The Latest: Winds frustrate wildfire containment in Oklahoma

AP News
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Posted: Mar 24, 2016 3:11 PM
The Latest: Winds frustrate wildfire containment in Oklahoma

KIOWA, Kan. (AP) — The latest on wildfires burning across parts of Kansas, Oklahoma and Texas (all times local):

2:10 p.m.

Strong winds have thwarted efforts to contain a wildfire that has burned 620 square miles of rural land in Oklahoma and Kansas, and it's now approaching populated areas.

Oklahoma Forestry Services spokesman Mark Goeller said Thursday that strong winds shifted the direction of the fire late Wednesday and overwhelmed existing containment lines.

Officials are now monitoring a part of the blaze 5 miles away from Alva, Oklahoma, where about 5,000 people live. No mandatory evacuations have been issued in Oklahoma, though Goeller says officials are forming contingency evacuation plans as crews work to slow the fire's spread.

Goeller says wind conditions and humidity are expected to improve throughout the day, making progress on containment more likely.

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1:05 p.m.

Grass fires burning several counties northeast of a massive two-state blaze have forced evacuations and destroyed a home.

The Harvey County sheriff's office said in a news release Thursday that dozens of firefighters are battling two blazes northwest of the town of Burrton. One home was lost Wednesday night, but the owner wasn't home.

The sheriff's office says multiple outbuildings have burned and livestock also have been killed.

The office says two firefighters were treated and released Wednesday evening for eye irritation from blowing ash and smoke. No other injuries have been reported.

The National Weather Service says wind gusts of up to 50 mph were reported early Thursday in nearby Wichita. Winds had died down to 30 mph around daybreak and were expected to continue losing strength.

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11:35 a.m.

Smoke from the wildfires burning in Oklahoma and Kansas has traveled hundreds of miles.

The National Weather Service says the smoke has been detected as far away as Springfield, Missouri, about 290 miles to the east, and in St. Louis, about 460 miles to the northeast of the fires.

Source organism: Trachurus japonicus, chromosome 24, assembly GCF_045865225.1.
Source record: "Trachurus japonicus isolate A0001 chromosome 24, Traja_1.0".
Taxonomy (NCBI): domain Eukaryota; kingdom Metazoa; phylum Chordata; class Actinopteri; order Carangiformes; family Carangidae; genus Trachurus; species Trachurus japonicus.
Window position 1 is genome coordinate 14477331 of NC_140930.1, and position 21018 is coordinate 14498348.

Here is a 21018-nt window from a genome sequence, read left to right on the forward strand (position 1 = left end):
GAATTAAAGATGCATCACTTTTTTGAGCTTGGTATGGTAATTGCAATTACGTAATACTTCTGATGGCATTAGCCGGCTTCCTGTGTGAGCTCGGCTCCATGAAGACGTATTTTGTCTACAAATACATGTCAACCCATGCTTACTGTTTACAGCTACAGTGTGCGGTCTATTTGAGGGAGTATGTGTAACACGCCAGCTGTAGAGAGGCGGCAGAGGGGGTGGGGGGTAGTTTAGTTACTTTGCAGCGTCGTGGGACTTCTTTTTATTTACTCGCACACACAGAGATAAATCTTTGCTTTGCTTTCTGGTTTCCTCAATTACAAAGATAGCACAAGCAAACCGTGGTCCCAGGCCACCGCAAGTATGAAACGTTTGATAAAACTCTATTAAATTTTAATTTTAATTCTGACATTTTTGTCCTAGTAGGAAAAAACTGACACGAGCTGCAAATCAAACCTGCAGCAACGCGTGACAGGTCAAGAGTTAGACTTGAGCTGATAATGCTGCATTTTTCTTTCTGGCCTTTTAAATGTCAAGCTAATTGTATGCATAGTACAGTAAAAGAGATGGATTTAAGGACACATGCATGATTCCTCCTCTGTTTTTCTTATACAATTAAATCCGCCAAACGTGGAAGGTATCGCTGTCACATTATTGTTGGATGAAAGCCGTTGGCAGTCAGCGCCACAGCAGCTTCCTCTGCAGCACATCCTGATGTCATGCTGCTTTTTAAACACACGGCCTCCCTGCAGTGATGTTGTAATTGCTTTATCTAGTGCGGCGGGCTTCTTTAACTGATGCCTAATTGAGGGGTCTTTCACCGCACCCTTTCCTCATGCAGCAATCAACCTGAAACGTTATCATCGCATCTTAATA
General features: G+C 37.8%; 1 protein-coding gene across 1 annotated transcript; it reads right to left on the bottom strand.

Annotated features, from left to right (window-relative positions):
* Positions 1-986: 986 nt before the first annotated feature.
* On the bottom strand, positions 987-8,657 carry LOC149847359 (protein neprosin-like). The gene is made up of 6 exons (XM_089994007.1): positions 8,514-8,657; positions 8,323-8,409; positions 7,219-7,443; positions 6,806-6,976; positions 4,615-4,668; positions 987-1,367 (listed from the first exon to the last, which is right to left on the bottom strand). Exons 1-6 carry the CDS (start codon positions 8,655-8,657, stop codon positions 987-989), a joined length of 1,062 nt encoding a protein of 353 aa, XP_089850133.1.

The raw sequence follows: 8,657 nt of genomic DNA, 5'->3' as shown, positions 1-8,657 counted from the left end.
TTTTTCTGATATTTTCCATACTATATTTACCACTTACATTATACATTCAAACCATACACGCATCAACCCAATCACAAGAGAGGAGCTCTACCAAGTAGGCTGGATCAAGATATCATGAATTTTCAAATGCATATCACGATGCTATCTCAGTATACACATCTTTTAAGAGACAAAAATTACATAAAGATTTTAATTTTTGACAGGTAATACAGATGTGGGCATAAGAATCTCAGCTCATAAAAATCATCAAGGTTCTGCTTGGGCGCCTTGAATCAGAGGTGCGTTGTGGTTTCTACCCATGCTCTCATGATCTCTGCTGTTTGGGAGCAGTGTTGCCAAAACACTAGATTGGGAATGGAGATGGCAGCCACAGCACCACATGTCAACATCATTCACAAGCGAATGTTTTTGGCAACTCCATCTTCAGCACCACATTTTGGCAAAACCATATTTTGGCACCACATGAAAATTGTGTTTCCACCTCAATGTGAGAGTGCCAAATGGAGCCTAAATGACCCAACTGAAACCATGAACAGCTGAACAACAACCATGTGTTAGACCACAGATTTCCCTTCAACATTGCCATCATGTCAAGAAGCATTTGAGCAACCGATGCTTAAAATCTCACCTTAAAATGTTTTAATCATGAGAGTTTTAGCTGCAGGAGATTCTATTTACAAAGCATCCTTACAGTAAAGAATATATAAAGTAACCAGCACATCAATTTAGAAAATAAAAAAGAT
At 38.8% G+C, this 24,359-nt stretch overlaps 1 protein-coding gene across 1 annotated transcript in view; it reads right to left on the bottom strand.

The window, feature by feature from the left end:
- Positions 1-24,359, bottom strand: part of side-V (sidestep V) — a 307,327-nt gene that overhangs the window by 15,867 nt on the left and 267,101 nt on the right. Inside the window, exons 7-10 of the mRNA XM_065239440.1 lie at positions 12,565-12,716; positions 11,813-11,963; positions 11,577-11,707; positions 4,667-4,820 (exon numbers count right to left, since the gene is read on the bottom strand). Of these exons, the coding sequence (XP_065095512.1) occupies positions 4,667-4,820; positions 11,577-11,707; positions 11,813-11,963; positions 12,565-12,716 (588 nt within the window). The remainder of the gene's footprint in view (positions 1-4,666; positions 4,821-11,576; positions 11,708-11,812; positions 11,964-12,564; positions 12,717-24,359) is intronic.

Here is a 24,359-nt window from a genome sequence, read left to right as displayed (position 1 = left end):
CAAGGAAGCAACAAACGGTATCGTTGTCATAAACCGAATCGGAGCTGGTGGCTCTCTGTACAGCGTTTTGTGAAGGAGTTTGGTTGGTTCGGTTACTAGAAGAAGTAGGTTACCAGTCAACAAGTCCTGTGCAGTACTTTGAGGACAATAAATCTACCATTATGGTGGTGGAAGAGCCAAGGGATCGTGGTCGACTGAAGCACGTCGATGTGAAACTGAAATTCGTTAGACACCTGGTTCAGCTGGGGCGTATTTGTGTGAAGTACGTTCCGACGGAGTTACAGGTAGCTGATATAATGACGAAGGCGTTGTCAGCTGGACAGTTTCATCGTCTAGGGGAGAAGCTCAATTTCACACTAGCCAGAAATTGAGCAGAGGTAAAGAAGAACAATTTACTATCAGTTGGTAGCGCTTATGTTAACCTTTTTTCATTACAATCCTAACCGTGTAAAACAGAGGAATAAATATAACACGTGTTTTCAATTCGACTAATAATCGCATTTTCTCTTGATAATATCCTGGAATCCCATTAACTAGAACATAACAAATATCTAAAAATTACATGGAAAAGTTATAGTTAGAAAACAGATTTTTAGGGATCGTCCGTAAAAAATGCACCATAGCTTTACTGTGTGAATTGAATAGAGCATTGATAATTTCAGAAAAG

Springfield meteorologist Mark Burchfield says the smell of smoke was "pretty strong" as he was leaving for work Thursday morning.

St. Louis meteorologist Mark Britt says the weather service posted on social media advising of the smoke.

The strong winds that are blowing the smoke also are complicating efforts to fight the fires that have consumed more than 600 square miles of largely rural land along the Kansas-Oklahoma border since Wednesday.

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10:45 a.m.

Authorities say wildfires have burned about 85 square miles of grassland in the Texas Panhandle.

No one has been hurt in the fires that began Wednesday. They are partially contained Thursday.

The Texas A&M Forest Service said Thursday that the largest wildfire has burned about 70 square miles in rural areas in Carson, Hutchinson, Roberts and Gray counties.

Agency spokeswoman Linda Moon says some people were evacuated Wednesday from their homes in Skellytown, about 45 miles northeast of Amarillo, but were allowed to return after a few hours.

A smaller fire has burned about 15 square miles of grassland in Wheeler County.

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10:20 a.m.

Another grass fire has started burning in Kansas, several counties northeast of a massive two-state blaze.

The Harvey County sheriff's office says on Facebook that multiple homes have been evacuated as crews fight the blaze. A shelter for displaced residents has been established at a high school.

The post says several small structures have been damaged but that no injuries have been reported.

A sheriff's department official wasn't able to immediately comment on the size of the Harvey County fire.